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Statement: “Over the next three months, expect a vigorous and costly campaign as there are no limits on how much money can be donated,” KUSI reported last week about a ballot measure that would require San Diego city officials to reform financial policies before raising the sales tax.

Determination: True

Analysis: San Diego’s election rules limit how much money individuals can contribute to City Council candidates and advocacy groups called political action committees. They can give up to $500 to candidates and up to $1,000 to the advocacy groups.

But these limits won’t affect campaign fundraising for this fall’s ballot blockbuster. City election laws set no contribution limits for ballot measure campaigning. So KUSI’s statement is true.

Political observers expect the campaign will be vigorous and costly since it pits institutional powers against each other. If approved, the ballot measure would require city officials to complete a series of financial reforms before raising the sales tax by half a cent.

The City Council’s six Democrats, Republican Mayor Jerry Sanders and labor groups support the ballot measure. The council’s two Republicans and political groups such as the Lincoln Club and San Diego County Taxpayers Association oppose it.

Fire union officials have said campaign fundraising for the ballot measure could reach $1 million. Tom Shepard, a political consultant for the supporters, said fundraising likely wouldn’t exceed half that amount.

Earlier this year, Shepard organized the successful campaign to establish strong mayor as San Diego’s permanent form of government. That ballot measure campaign, with no funded opposition, raised around $500,000.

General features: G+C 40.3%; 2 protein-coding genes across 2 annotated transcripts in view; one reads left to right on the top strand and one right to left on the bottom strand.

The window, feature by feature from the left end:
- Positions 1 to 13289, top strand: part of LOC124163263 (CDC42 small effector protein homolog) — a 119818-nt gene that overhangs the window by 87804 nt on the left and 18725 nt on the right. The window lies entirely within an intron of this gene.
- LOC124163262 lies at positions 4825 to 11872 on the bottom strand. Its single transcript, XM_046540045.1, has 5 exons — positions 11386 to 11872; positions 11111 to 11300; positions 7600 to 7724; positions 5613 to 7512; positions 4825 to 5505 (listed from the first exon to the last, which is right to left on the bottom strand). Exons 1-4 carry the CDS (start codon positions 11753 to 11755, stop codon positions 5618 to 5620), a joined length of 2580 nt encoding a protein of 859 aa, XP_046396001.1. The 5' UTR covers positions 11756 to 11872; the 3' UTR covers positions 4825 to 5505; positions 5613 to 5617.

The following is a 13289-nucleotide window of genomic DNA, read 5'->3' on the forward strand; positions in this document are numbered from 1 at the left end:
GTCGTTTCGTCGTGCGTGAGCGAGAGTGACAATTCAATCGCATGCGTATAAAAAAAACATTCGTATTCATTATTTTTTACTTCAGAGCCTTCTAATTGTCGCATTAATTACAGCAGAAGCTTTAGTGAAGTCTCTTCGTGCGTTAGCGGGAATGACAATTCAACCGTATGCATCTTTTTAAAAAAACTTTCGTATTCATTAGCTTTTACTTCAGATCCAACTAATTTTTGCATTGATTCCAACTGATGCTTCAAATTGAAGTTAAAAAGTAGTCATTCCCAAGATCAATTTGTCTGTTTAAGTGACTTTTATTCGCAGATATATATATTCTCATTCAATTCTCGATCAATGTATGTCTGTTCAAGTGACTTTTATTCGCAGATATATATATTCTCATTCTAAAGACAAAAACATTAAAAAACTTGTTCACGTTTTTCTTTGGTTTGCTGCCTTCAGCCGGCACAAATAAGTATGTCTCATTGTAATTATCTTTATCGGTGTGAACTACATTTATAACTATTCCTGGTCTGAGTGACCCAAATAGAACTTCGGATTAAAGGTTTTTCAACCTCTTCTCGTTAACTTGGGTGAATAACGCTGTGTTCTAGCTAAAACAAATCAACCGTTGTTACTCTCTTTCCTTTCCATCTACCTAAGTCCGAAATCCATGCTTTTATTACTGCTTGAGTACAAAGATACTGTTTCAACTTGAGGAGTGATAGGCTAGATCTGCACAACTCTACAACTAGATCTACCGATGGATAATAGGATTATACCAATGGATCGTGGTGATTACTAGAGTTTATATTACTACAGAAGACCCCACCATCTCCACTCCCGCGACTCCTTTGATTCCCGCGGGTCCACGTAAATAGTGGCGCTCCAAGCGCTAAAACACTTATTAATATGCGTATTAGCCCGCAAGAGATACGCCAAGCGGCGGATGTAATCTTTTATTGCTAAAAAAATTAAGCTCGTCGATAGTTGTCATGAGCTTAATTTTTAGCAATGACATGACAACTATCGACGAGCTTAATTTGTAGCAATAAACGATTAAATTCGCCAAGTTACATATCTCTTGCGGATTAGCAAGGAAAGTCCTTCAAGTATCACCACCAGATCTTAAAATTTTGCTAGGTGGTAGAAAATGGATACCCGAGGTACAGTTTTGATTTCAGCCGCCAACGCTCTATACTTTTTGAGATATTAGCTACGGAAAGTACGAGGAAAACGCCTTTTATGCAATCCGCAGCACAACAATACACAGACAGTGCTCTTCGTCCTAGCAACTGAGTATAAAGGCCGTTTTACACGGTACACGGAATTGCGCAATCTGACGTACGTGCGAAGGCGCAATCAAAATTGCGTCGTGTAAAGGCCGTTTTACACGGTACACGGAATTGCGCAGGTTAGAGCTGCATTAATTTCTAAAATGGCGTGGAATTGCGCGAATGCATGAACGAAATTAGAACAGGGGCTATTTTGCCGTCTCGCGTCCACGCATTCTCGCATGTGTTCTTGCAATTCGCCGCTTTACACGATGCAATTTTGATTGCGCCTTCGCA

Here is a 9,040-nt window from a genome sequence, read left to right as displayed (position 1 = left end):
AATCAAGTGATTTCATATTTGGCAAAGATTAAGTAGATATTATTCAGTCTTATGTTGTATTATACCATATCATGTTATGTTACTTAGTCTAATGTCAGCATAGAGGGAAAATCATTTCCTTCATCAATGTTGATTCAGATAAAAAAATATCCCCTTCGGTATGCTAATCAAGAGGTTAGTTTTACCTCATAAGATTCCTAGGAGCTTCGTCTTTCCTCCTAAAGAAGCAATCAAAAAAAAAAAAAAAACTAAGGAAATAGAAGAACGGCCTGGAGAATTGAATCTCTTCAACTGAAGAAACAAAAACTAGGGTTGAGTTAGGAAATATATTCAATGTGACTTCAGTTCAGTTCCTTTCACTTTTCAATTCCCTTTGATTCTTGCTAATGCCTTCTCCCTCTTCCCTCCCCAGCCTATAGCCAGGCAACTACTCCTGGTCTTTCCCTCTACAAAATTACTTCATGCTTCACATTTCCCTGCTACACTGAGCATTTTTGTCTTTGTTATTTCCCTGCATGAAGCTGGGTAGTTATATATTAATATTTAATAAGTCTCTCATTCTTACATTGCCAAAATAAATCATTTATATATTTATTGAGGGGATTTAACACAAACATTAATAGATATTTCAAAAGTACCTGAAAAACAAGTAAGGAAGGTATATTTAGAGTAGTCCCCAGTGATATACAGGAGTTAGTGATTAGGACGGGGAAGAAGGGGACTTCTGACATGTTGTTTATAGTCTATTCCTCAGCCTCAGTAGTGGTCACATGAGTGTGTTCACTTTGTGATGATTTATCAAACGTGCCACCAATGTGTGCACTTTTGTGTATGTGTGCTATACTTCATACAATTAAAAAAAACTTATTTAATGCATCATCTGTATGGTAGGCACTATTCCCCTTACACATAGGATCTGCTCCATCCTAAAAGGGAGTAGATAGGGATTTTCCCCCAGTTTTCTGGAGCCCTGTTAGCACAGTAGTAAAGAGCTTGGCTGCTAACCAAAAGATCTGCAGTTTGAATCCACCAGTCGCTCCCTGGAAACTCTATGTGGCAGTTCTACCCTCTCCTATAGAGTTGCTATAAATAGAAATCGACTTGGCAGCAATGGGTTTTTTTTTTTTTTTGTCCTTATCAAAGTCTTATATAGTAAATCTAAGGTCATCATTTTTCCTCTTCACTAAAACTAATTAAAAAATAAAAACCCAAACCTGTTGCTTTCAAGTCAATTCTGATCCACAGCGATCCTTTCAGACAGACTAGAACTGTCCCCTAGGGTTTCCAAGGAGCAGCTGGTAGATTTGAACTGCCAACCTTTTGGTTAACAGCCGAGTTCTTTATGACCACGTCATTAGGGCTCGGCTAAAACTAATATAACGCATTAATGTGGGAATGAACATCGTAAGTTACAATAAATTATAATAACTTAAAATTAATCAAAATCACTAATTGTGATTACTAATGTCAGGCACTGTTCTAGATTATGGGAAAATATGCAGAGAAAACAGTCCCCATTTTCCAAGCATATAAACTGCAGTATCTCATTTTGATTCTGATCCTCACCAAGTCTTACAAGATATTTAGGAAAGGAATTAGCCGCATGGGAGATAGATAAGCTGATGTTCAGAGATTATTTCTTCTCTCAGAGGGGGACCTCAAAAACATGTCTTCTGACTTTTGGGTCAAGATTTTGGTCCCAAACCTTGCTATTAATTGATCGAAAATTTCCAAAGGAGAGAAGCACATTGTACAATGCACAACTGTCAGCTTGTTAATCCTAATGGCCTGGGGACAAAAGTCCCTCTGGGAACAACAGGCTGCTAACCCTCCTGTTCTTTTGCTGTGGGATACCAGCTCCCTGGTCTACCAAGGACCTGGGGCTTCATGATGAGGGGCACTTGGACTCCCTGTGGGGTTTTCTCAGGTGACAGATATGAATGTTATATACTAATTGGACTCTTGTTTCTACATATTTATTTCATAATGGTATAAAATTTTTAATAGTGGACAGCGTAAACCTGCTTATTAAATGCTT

“This is a very difficult fundraising environment all over,” Shepard said, citing the economic recession. “I would be flabbergasted if it’s more than that for this one.”

Jen Jacobs, a political consultant for City Councilman Carl DeMaio, who appears to be leading the charge against the ballot measure, declined to estimate how opponents plan to raise. DeMaio has previously promised to use his own personal resources to fight it.

Shepard predicted the ballot measure’s opponents could match the money raised by its supporters. But he downplayed the role organizations like the county’s Republican Party and the Lincoln Club would play in the fundraising. Shepard has consulted for both groups in the past.

“I know where they get their money and I think many of those people are supporting this measure,” he said.

In any event, election laws won’t restrict how much money those people can contribute to either campaign.

If you disagree with our determination or analysis, please express your thoughts in the comments section of this blog post. Explain your reasoning.

You can also e-mail new Fact Check suggestions to factcheck@voiceofsandiego.org. What claim should we explore next?

— KEEGAN KYLE

Summer Polacek

Summer Polacek was formerly the Development Manager at Voice of San Diego.

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